Though he mostly helmed B-grade crime dramas, Saturday matinee western oaters, and early entries in what would eventually become a part of The Bowery Boys legacy, director Joseph H. Lewis nevertheless made several notable contributions to the world of film noir. One such title was 1950’s Gun Crazy, which writer Dalton Trumbo was forced to employ a front for due to the fact he had been blacklisted by the McCarthy Era witch hunts. Appropriately, the writer and director would pair once more in 1958 for Lewis’ final theatrical film: a nifty little B-grade western film noir sporting a parallel or two to the current political circus of the time.
The result, Terror in a Texas Town, is the very sort of film that deserves more attention than it has received in the decades that have since passed. Here, the one and only Sterling Hayden ‒ in one of his strangest roles ‒ plays an awkward Swedish sailor (!) who is ready to start a new life in a small Texan community where he and his father own a ranch. Unfortunately, the shadow of death has already beat him to this tiny village in the Old West: his father having been mercilessly gunned down only days prior by an aging, bitter gunslinger who has been contracted to do a little cleaning at the behest of an evil local businessman.
Now, while that may sound like pretty straightforward oater stuff right there, Terror in a Texas Town sports that unique filter of darkness and desperation normally only seen in grittier noir films. And from the bookended finale which opens the tale, wherein we bear witness to one of the most unique showdowns in cinematic history ‒ two six-shooters versus one whaling harpoon ‒ we know we’re in for a treat. This becomes all the more apparent once we learn the correct context of said scene is deliberately misleading; it is only as Trumbo’s story unfolds that we discover the true meaning behind the seemingly surrealistic confrontation.
Damaged dames, reflective psychopathic villains, and a protagonist who is pushed too far all add to the darker side of this somewhat neglected gem. Starring opposite Sterling Hayden (who, interestingly enough, had testified before the House Un-American Activities Committee, a supposedly patriotic gesture which he would later look back at with much regret ) is the deadly duo of fifth-billed Ned Young (who had been blacklisted by the HUAC; a sanction that had lifted by the time this film went into production) as the hired gun with a secret steel hand, and the great Sebastian Cabot as the wealthy corrupt hotel owner determined to own all of the land.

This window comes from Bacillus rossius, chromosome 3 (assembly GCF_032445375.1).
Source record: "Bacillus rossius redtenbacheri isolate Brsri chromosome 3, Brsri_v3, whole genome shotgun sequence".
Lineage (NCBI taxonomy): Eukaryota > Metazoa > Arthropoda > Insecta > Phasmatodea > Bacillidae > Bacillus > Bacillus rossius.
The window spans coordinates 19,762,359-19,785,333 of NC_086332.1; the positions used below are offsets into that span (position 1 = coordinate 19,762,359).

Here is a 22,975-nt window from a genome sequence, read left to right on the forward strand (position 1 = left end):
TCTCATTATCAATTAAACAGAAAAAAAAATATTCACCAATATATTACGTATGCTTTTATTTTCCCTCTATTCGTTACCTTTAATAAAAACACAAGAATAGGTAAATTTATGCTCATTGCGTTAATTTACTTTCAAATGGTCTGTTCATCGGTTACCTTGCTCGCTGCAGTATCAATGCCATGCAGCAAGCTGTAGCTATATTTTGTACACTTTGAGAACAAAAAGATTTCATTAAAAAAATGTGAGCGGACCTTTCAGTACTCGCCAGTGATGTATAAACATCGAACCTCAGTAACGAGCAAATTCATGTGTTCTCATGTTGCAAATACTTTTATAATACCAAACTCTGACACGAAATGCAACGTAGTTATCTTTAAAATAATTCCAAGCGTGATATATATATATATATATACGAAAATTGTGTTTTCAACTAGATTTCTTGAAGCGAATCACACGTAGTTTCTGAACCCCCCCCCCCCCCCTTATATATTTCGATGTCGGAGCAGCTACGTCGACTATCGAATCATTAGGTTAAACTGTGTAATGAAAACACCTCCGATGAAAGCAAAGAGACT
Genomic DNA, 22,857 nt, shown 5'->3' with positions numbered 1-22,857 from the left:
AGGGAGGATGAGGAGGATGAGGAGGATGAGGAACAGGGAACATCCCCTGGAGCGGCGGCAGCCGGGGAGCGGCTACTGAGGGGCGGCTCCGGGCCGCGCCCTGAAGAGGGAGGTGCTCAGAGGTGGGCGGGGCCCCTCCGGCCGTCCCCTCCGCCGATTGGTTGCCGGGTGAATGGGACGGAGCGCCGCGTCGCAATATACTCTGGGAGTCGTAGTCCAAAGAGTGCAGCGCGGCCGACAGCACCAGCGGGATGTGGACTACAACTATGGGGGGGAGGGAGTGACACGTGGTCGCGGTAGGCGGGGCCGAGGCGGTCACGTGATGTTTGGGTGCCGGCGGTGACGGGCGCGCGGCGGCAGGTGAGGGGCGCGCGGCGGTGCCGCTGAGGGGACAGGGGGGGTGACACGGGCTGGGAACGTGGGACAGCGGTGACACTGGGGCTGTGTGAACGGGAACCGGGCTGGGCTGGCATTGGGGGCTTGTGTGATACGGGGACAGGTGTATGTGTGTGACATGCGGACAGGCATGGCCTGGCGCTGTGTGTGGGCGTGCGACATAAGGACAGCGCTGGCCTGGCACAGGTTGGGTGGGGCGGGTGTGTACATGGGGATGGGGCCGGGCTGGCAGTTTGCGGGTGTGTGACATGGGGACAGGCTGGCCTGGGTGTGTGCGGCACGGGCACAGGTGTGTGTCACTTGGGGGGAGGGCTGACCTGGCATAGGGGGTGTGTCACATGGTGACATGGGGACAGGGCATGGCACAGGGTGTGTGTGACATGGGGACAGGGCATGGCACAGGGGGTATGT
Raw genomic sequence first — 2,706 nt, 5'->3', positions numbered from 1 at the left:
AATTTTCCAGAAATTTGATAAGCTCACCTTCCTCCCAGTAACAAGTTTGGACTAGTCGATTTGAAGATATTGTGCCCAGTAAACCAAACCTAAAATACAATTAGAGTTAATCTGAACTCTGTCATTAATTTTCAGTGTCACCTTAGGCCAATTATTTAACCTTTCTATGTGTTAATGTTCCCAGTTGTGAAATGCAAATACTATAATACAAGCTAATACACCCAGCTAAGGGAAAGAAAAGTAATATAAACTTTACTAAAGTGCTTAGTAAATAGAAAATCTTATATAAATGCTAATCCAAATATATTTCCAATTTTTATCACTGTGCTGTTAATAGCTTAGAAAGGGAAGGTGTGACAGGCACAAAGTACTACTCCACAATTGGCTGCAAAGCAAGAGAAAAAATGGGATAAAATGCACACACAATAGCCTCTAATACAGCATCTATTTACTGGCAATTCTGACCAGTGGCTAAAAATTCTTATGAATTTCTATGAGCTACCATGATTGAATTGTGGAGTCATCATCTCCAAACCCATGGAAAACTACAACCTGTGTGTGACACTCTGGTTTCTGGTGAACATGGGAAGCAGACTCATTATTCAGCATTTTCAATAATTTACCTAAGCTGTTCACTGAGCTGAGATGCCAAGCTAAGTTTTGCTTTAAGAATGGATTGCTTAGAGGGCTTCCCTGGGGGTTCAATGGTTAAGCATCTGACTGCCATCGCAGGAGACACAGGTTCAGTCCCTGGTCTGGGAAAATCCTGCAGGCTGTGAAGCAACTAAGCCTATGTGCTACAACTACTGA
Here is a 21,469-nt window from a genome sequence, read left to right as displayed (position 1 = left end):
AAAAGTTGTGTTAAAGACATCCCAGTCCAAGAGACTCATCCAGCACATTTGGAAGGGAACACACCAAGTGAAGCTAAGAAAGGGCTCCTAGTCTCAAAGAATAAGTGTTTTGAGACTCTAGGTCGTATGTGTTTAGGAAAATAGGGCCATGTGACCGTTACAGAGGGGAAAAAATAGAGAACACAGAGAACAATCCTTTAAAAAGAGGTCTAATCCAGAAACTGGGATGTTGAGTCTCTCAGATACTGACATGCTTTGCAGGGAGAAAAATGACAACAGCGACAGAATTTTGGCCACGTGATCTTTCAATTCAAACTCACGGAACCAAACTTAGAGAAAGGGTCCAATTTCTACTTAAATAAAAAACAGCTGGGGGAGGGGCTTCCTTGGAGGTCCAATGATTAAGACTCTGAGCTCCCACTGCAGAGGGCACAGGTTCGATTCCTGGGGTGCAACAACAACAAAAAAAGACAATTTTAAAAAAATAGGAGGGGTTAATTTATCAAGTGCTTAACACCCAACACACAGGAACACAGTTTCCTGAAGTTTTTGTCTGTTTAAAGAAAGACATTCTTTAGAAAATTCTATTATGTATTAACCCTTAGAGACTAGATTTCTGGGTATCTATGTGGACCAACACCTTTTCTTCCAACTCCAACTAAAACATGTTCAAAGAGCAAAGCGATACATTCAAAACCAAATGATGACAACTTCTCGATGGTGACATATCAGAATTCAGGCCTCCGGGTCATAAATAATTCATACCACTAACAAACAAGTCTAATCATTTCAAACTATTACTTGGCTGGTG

Interestingly, Cabot played the exact same role in the strangely similar Black Patch the previous year. In that title, Tom Pittman played an itchy-fingered psycho whom the community was horrified to discover had a natural deadly talent when the first rapid-fire handgun is introduced. Ned Young’s gunfighter in Terror in a Texas Town, on the other hand (heh), is a battle-scarred creature who must come to grips (ha-ha) that his ilk are fast becoming a thing of the past, such as when he finally meets a man who is not afraid to die. It’s a stark contrast in complex supporting villains, so much so that I heartily recommend viewing both films back-to-back.
Also appearing in this dark and dusty ditty are Carol Kelly, Eugene Mazzola, Victor Milan, and western regular Frank Ferguson. Seasoned B-movie players Byron Foulger, Tyler McVay (as the bought-and-paid-for sheriff, whose exit is a fitting metaphor for our current political circus), and Glenn Strange make uncredited cameos in this enthralling thriller. Like director Lewis, Terror in a Texas Town would prove to be the last big-screen project for several members of the cast and crew, including director of photography Ray Rennahan. Gerald Fried provides the odd (sometimes patronizing) music score.
After being out of print for nearly 15 years, Terror in a Texas Town returns to terrorize anew via Arrow Academy’s beautiful 1080p 2k restoration. Apart from the fact the low-budget United Artists release incorporated some (rather old and well-worn) stock footage, Lewis’ mini-masterpiece looks better than ever. The amusing tendency of the late director to diminish the presence of his performers by including a stationary object in the front of the frame (a motif which earned him the illustrious nickname of “Wagon Wheel Joe” in his early directorial days) is the sort of thing which can be appreciated much better in black-and-white High-Definition.
An LPCM 2.0 Mono English audio soundtrack accompanies our main feature, as do optional (SDH) subtitles. Special features for this Arrow Academy Blu-ray are limited, as one might imagine with such a niche selection, but make for educational viewing nevertheless. Two newly-produced featurettes with western movie historian/author Peter Stanfield form the bulk of the bonus goodies, hosting an introducing to the film (in which he adequately refers to Joseph H. Lewis as a “stylist without a theme”) before returning to offer us A Visual Analysis. Both extras run in the neighborhood of just under 15 minutes each, and deserve your attention.
Lastly on this Arrow Academy release is the film’s original theatrical trailer. While it has also been remastered in HD, said preview hails from that awkward, early moment in our modern digital world wherein MGM sort of forgot to add the titles back to many of the the films/trailers they had restored for release DVD, so there are no titles to be seen in the trailer (something MGM has never bothered to rectify). First pressings of this Arrow Academy release include a collectible booklet with an essay by Glenn Kenny, and the newly-commissioned artwork by Vladimir Zimakov on the disc’s reversible sleeve holds up quite well with the film’s minimalist style.